ICAO Level 4 Vocabulary and Structure: Lend or borrow?
Two words that in some languages are combined into one in English are separated into two. What is the difference? It depends on whose perspective you take. If you want to take something, you express it differently rather than when you are the one who offers something. Check the following guide on the definitions of these words supported by the examples which help the effective learning process.
First of all, let’s focus on “lend”:
According to Cambridge Dictionary Online “lend” means to: ‘give something to someone for a short time, expecting that you will get it back’. The past simple and the -ed form are lent:
I never lend my books to anyone.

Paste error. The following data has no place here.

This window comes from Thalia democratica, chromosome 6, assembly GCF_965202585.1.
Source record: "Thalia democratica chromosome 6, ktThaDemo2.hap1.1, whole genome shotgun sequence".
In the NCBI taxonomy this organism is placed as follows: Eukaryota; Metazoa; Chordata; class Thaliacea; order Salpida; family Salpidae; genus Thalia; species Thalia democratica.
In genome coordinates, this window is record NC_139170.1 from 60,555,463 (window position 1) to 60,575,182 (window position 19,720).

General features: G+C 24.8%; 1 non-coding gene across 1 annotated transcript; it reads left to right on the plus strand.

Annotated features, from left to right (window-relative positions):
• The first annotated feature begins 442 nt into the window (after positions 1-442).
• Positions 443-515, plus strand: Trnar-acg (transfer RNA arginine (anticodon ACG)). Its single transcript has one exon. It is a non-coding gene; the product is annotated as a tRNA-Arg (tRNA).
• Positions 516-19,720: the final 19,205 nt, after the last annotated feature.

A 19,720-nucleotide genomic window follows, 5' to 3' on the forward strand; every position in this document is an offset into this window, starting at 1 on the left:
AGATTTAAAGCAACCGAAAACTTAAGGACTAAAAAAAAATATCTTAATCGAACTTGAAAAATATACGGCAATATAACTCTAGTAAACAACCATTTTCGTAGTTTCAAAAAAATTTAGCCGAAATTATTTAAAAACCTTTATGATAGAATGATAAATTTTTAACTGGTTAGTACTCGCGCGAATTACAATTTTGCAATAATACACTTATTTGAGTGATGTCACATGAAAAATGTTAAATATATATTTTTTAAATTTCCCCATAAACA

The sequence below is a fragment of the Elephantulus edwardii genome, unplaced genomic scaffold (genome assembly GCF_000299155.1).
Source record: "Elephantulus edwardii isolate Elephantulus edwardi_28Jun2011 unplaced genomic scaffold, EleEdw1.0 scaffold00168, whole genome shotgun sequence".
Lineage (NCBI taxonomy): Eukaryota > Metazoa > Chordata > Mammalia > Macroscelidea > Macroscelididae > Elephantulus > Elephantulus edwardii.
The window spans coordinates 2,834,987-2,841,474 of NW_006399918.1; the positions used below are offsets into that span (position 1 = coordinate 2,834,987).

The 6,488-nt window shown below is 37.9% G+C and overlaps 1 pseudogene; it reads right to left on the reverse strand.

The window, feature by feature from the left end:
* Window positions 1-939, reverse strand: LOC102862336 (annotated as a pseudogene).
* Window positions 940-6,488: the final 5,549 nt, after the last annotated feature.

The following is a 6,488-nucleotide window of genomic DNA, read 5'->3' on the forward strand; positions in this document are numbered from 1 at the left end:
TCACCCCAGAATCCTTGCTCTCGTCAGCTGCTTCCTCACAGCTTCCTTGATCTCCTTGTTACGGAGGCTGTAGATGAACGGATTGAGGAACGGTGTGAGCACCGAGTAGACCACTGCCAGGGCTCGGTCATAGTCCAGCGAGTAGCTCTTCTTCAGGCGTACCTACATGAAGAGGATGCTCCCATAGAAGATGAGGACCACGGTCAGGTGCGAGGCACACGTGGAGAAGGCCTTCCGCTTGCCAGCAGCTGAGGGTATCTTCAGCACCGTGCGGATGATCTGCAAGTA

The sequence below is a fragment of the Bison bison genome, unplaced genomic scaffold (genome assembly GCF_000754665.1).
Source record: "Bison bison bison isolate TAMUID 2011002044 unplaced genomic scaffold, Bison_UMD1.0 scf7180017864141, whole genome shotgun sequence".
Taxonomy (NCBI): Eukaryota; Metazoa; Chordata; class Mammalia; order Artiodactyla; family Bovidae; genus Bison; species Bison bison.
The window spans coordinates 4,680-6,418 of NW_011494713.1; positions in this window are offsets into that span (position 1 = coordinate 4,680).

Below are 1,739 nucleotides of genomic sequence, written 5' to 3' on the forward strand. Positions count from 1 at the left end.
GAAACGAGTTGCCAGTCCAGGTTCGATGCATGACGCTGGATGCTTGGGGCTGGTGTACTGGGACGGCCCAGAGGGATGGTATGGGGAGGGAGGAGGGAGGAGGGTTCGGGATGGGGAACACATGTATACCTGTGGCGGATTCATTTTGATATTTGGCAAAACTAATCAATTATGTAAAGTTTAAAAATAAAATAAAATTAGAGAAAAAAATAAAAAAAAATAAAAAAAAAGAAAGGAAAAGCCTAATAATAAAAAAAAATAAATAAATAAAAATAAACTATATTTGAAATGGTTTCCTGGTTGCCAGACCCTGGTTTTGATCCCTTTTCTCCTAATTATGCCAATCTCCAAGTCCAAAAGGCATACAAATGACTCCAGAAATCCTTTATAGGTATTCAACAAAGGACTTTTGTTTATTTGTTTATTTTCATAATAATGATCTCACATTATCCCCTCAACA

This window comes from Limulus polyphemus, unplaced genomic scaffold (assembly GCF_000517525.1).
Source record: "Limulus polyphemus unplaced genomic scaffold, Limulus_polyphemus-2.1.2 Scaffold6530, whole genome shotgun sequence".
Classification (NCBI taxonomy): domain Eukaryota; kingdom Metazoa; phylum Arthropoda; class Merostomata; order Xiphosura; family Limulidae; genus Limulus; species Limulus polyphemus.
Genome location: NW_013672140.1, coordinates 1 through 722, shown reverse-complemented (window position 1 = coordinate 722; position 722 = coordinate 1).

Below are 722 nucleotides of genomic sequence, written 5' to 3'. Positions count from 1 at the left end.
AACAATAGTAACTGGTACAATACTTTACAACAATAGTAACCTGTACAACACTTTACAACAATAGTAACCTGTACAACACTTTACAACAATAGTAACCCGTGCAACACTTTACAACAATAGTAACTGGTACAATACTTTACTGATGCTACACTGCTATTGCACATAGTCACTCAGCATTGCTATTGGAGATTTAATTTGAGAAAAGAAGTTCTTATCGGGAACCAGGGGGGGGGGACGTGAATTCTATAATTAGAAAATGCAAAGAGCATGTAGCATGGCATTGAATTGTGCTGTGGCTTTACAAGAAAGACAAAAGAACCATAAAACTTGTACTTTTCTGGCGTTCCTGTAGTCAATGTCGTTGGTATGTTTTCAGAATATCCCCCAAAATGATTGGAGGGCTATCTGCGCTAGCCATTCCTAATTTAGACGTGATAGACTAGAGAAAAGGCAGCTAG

I lent Mary $100. (“lent” suggests Mary should it return to me)
Now, let’s take a look on “borrow from”:
“Borrow (from)” is a regular verb meaning ‘get something from someone, intending to give it back after a short time’:
Julie, can I borrow your rucksack for the next weekend, please?
Rachel used to borrow money from Jack.
When you give something, you lend it;
when you get or receive something, you borrow it:
Can I borrow your pencil for a minute?
Can I lend your pencil?
The best way to remember the difference to combine borrow + from. From suggests somebody gives, sends or provides.
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